7 Restful Strategies for Falling Asleep

How to Cure Insomnia Without Drugs

woman taking a nap

 Stocksy / Treasures & Travels

It happens to everyone—at least occasionally. You slip into bed at the end of a long day, expecting to quickly go to sleep. But instead, your head hits the pillow and you're suddenly wide awake. Skip the tossing, turning, and worrying about how exhausted you’ll be in the morning, and try a few strategies that can safely, and naturally, get you back on track. With just a couple minutes of self-care, powerful remedies can have you drifting off in a relaxed state of slumber.

  • 01 of 07

    Slip on Some Socks

    cozy socks

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    It might seem crazy, but a visit to the Land of Nod starts with a trip to your sock drawer. Sleep researchers say wearing socks to bed reduces the time needed to achieve a full slumber, and keeps you there longer, too. The reasoning behind this theory suggests that your body naturally increases blood flow to your extremities when you sleep, thus lowering your core temperature. Keeping your feet warm dilates the blood vessels in this region, making it easier for your body to perform this function and causing you to fall asleep sooner. Keep a special pair of fuzzy socks by your bedside just for nighttime wear. Then, slip them on each night as part of your bedtime routine to help your brain associate the socks with relaxation.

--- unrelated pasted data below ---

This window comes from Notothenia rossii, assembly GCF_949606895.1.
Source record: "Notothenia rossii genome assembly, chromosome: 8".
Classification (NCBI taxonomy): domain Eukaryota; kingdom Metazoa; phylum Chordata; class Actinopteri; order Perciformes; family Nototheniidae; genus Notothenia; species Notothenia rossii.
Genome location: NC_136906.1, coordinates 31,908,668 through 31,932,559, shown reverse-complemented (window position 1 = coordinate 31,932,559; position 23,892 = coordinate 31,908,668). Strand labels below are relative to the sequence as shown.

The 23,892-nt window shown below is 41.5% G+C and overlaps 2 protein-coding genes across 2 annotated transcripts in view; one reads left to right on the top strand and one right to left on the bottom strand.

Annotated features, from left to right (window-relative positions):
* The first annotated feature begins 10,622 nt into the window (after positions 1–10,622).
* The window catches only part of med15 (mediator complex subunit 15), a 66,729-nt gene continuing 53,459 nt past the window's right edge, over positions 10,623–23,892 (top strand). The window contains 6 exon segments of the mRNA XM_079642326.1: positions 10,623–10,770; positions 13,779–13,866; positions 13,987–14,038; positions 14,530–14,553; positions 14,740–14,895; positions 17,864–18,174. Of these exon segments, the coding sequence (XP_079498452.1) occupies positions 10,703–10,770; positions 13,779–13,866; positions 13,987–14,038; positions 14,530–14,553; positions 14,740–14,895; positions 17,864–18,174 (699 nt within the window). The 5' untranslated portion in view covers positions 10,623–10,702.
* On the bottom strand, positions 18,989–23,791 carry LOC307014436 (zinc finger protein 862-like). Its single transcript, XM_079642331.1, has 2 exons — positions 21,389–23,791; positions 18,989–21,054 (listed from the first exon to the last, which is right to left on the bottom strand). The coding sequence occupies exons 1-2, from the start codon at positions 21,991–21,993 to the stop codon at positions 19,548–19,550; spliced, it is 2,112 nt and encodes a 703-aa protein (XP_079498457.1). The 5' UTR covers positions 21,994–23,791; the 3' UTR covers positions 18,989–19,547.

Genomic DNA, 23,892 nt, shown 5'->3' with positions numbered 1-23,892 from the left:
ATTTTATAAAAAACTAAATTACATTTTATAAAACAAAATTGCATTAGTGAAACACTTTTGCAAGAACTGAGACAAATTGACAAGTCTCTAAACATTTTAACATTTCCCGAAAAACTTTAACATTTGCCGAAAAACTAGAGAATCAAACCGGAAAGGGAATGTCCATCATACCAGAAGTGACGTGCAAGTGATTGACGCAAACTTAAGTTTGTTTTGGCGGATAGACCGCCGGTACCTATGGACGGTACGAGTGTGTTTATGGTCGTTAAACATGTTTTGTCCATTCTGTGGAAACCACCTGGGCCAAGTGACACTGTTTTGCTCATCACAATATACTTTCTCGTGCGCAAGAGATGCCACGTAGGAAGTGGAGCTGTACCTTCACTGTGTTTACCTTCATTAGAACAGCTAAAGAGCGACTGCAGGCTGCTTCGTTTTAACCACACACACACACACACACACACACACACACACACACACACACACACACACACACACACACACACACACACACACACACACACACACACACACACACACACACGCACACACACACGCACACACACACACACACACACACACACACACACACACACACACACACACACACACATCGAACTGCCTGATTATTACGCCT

• 02 of 07

    Perform Earlobe Massage

    earlobe massage

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    If your chattering mind is keeping you awake, you’ll find sweet relief with an easy move from traditional Chinese medicine. Acupressure points on your ears each correspond to various energy meridians in this form of healing. And, blockages in the meridians create a state of imbalance in the body. By rubbing your ears between your thumb and index finger, you clear the energy channel and promote relaxation. Pay special attention to the upper, outer ear and the point where the neck muscles meet the jaw in front of the ear. Massage these points gently with your fingers for two to three minutes, then finish with a gentle downward tug on the earlobes. 

  • 03 of 07

    Shrug off Stress

    woman with stress tension

     Getty Images / Manusapon Kasosod

    A stressful day can produce high cortisol levels in the body, making it difficult to relax enough to induce sleep. Luckily, the solution resides in your shoulders. The muscles in your neck, shoulders, and upper back are prime repositories for tension accompanied by stiffness and aching, making it hard to get comfortable. This easy move releases that pressure, allowing you to relax:

    1. First, inhale deeply and slowly while lifting your shoulders towards your ears in a shrugging motion.
    2. Hold your breath in this position for a few seconds.
    3. Exhale slowly, while lowering your shoulders to their normal position.
    4. Repeat this action five times for a sedating effect.
  • 04 of 07

    Soothe Your Head

    a woman massaging her head